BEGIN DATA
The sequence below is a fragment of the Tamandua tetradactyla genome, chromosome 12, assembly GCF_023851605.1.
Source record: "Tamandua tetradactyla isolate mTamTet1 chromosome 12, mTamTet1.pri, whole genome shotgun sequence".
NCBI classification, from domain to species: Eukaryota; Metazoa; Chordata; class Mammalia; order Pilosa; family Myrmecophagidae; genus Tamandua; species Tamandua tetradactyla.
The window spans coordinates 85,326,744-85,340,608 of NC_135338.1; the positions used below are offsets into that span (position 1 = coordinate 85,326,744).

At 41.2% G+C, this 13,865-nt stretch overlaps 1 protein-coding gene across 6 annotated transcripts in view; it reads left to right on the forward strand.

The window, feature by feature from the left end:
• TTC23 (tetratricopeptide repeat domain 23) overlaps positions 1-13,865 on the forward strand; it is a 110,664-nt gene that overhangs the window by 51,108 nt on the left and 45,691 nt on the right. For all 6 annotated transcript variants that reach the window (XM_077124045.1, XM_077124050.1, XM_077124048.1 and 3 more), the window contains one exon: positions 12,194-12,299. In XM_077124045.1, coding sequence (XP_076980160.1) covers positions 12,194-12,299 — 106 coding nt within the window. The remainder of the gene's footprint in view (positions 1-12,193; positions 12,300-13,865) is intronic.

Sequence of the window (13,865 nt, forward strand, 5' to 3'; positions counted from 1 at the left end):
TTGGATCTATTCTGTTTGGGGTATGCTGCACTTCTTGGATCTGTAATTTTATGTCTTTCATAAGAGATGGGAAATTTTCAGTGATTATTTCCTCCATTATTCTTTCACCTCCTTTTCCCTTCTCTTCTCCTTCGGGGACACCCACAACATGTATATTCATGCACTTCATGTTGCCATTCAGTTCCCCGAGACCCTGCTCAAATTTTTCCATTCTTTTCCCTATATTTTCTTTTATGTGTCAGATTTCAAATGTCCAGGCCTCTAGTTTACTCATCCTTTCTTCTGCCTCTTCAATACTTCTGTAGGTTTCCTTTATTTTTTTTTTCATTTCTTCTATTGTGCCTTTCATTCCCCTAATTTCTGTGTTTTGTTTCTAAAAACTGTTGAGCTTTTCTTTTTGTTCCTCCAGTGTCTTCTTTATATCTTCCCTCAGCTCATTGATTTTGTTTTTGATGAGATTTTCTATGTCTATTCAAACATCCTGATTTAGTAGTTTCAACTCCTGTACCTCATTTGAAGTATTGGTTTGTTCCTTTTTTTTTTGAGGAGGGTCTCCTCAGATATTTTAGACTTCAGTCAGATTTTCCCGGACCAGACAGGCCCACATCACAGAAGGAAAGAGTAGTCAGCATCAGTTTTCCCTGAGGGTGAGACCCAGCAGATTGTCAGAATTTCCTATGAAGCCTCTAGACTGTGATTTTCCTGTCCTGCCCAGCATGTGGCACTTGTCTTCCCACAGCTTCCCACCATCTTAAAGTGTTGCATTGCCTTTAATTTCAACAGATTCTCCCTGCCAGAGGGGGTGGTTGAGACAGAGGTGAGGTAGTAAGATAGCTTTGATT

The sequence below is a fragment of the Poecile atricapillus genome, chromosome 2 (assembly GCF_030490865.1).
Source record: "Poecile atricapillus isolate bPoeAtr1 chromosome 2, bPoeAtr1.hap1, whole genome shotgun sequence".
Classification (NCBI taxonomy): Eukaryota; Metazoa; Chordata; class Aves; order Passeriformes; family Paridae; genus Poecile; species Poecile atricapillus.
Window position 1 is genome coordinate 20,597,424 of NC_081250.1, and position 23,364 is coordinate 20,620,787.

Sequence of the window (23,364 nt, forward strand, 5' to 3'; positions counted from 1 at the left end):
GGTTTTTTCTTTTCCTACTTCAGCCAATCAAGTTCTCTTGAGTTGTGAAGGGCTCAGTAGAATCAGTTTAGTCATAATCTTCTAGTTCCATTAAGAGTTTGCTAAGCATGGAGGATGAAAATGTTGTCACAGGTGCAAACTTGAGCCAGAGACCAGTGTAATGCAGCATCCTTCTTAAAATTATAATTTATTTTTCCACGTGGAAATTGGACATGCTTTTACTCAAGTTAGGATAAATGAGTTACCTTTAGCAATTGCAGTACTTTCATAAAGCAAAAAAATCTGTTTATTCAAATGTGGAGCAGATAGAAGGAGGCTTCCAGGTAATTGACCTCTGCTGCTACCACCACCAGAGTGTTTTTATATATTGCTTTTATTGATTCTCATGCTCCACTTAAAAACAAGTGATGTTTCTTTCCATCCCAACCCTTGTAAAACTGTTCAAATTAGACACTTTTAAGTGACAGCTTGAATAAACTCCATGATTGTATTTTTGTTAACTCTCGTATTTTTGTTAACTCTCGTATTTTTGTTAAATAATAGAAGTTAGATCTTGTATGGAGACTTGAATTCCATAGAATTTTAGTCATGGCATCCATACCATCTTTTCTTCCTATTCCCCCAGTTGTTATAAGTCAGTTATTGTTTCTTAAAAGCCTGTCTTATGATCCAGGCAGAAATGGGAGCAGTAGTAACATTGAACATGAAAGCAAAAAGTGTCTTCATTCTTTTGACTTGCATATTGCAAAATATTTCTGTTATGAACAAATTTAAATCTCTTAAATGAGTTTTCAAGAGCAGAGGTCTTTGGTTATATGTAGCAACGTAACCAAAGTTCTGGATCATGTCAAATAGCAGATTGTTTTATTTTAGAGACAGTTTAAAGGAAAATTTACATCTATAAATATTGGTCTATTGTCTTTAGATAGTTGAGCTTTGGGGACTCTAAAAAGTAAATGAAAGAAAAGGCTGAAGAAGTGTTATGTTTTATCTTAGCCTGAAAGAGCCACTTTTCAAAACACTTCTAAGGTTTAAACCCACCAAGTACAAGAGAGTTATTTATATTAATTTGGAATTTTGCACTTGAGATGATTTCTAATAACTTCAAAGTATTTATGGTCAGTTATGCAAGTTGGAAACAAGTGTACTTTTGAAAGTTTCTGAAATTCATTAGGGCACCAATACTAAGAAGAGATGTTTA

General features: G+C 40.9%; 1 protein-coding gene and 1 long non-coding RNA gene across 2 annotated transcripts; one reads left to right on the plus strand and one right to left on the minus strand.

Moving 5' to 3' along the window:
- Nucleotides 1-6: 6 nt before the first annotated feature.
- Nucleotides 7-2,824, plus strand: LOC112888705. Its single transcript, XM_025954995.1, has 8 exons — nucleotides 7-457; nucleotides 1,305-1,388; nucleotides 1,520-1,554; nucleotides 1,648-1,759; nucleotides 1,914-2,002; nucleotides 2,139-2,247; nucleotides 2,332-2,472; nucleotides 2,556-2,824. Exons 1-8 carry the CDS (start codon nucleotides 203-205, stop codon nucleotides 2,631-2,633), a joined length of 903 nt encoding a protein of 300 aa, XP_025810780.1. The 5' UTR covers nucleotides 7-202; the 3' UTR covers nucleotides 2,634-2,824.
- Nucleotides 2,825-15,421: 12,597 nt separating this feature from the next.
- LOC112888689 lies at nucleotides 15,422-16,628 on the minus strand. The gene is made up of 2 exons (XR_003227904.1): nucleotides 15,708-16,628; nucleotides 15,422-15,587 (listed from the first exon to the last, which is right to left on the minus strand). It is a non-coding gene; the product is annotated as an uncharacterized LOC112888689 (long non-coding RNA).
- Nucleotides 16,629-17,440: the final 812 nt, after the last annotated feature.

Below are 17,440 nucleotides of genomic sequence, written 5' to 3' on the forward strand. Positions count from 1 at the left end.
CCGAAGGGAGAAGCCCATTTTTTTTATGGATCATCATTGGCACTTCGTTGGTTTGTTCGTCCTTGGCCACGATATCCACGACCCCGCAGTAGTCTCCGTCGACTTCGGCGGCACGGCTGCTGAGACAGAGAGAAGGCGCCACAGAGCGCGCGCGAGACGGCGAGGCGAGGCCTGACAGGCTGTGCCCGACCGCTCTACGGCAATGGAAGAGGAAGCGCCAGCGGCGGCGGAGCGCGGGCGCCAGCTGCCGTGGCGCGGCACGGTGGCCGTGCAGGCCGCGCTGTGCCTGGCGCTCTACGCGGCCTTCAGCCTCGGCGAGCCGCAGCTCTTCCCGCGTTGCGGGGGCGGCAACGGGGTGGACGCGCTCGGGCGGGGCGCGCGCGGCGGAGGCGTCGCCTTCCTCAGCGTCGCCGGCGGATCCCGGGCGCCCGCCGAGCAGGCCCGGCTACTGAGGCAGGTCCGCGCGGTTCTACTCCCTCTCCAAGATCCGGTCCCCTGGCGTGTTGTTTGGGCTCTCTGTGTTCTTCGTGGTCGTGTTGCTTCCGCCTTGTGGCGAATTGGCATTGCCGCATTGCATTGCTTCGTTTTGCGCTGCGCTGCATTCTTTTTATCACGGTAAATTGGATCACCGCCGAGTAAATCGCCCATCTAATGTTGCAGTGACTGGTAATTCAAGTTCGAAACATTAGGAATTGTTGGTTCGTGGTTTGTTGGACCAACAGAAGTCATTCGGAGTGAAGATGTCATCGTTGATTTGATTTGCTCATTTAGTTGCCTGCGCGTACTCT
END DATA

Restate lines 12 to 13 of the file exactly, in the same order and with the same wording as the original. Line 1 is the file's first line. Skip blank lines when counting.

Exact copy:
Classification (NCBI taxonomy): Eukaryota; Metazoa; Chordata; class Aves; order Passeriformes; family Paridae; genus Poecile; species Poecile atricapillus.
Window position 1 is genome coordinate 20,597,424 of NC_081250.1, and position 23,364 is coordinate 20,620,787.